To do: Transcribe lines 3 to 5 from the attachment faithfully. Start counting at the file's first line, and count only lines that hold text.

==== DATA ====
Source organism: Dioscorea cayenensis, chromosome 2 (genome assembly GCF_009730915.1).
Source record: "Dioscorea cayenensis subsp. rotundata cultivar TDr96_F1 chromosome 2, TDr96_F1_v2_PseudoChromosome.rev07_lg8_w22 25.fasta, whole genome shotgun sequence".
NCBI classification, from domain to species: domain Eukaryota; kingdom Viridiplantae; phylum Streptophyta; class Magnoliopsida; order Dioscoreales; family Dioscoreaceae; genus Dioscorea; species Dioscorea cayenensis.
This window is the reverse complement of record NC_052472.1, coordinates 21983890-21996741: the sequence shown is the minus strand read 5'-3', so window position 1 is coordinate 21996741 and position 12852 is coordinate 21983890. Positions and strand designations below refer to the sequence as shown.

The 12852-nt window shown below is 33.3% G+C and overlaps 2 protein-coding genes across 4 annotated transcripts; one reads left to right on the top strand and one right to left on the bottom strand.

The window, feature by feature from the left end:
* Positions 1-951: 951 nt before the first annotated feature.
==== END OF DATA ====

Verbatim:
NCBI classification, from domain to species: domain Eukaryota; kingdom Viridiplantae; phylum Streptophyta; class Magnoliopsida; order Dioscoreales; family Dioscoreaceae; genus Dioscorea; species Dioscorea cayenensis.
This window is the reverse complement of record NC_052472.1, coordinates 21983890-21996741: the sequence shown is the minus strand read 5'-3', so window position 1 is coordinate 21996741 and position 12852 is coordinate 21983890. Positions and strand designations below refer to the sequence as shown.

The 12852-nt window shown below is 33.3% G+C and overlaps 2 protein-coding genes across 4 annotated transcripts; one reads left to right on the top strand and one right to left on the bottom strand.